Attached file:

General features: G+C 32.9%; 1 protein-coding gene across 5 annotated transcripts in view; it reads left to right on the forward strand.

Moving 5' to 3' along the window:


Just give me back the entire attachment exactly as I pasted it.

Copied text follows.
General features: G+C 32.9%; 1 protein-coding gene across 5 annotated transcripts in view; it reads left to right on the forward strand.

Moving 5' to 3' along the window: